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The other awkward thing about building Shrines is that now that we have 16 of them, if we want to play them all, a huge percentage of our deck is dedicated to the Shrines themselves, even if we only play them as one- and two-ofs. This means we don't have a ton of extra room for support cards, but we do have a bit. For support, we turn to some enchantment-matters cards, with Sythis, Harvest's Hand gaining us life and drawing us cards to help us find more Shrines, Sanctum Weaver fixing our janky five-color mana base and ramping us into our Shrines, and Sterling Grove protecting our Shrines with shroud and tutoring up Sanctum of All or another important Shrine in a pinch. Meanwhile, Wrath of God is to help against aggressive creature decks. Shrines generate an overwhelming amount of value if we can get a few of them on the battlefield, but this takes a few turns. Having Wrath of God to slow the game down a bit helps buy us a bit of extra time to get our Shrine value train running.

The Matchups

While Shrines felt surprisingly good in general, aggro was—by far—the hardest matchup, mostly because if our opponent is on the play and has a fast draw, they can potentially run us over before we can get many Shrines on the battlefield. The biggest drawback of Shrines is that they don't impact the battlefield immediately. Against aggro, it can be hard to find the time to take off a turn to get something like Sanctum of All or Honden of Seeing Winds on the battlefield. On the other hand, the repeatable value Shrines offer is great against midrange and even control, especially once we bring in Destiny Spinner from our sideboard to beat counterspells.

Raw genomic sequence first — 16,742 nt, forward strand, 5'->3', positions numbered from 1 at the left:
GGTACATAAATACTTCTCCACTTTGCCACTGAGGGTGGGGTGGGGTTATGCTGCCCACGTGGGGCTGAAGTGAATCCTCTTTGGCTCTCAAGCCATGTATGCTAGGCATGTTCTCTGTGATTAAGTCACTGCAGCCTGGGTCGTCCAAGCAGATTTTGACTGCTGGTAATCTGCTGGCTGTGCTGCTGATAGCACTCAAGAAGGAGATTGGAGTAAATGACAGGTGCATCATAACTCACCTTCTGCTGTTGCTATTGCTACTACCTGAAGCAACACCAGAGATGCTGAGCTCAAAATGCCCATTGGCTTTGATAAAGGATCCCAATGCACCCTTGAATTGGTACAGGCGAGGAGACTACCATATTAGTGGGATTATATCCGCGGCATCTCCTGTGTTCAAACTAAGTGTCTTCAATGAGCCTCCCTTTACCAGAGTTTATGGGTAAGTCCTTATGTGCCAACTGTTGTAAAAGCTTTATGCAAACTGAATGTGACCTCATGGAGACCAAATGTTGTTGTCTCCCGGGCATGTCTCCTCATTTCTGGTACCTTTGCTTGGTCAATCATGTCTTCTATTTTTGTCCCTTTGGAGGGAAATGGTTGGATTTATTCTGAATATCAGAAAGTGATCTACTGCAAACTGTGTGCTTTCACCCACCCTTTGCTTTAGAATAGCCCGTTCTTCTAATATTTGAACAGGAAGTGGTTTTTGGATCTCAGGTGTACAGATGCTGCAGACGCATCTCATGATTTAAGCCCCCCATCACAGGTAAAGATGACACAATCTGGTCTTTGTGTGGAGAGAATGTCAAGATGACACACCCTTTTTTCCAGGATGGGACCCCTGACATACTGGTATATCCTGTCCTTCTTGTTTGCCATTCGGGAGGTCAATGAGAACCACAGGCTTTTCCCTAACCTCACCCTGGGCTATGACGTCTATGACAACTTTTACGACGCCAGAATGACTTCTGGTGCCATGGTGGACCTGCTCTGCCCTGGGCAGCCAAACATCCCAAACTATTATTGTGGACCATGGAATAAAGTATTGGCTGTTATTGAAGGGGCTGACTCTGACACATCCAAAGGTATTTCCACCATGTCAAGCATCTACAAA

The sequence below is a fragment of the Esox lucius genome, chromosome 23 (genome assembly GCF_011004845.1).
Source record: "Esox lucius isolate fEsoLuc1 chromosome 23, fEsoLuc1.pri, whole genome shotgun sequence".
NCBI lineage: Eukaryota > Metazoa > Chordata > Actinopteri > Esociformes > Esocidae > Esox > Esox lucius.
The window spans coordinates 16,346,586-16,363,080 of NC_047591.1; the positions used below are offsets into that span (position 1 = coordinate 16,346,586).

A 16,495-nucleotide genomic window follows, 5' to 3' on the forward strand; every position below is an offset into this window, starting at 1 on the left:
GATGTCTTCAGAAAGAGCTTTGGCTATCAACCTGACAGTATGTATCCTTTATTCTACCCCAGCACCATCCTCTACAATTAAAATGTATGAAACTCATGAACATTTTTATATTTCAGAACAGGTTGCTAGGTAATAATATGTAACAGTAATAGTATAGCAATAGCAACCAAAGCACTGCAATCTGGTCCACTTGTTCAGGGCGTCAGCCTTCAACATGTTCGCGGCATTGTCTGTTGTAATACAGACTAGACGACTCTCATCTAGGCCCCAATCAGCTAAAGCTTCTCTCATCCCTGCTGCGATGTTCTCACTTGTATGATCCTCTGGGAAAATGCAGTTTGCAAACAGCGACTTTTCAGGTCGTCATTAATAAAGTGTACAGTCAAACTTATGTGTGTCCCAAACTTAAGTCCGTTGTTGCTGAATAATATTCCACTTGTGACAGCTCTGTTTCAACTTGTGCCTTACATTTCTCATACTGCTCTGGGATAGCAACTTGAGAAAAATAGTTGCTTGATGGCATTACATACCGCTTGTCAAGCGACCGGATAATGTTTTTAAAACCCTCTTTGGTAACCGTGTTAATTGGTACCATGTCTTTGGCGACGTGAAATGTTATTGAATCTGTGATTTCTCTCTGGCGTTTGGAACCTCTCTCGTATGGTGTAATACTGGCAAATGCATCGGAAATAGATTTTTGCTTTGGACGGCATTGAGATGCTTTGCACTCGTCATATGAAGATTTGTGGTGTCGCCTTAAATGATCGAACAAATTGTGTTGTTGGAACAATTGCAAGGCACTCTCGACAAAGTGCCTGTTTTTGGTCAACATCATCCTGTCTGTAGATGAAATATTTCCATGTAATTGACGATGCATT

The Odds

Shockingly, we finished 4-1 with Shrines, and the deck felt oddly competitive. While we never managed to get every Shrine on the battlefield at the same time (which might not actually be possible because we just win the game once we get seven or eight Shrines going), we did manage to get eight at once, which is pretty impressive. Perhaps the most surprising parts of the deck were the new Kamigawa: Neon Dynasty Shrines. I was a bit skeptical of them, worrying that, as creatures, they would just die, but they were actually quite powerful. Having some Shrines that can attack or block is a big deal, and if we run into a removal-heavy matchup, we can always avoid tutoring them up with Sanctum of All. As weird as it sounds, Shrines in Historic might actually be too good to be an Against the Odds deck!

Vote for Next Week's Deck

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Next week we're playing some more Kamigawa: Neon Dynasty, but with a twist, rather than Standard or Historic we're heading to Pioneer! Which card should we build around? Click here to vote!

Conclusion

Anyway, that's all for today. As always, leave your thoughts, ideas, opinions, and suggestions in the comments, and you can reach me on Twitter @SaffronOlive or at SaffronOlive@MTGGoldfish.com.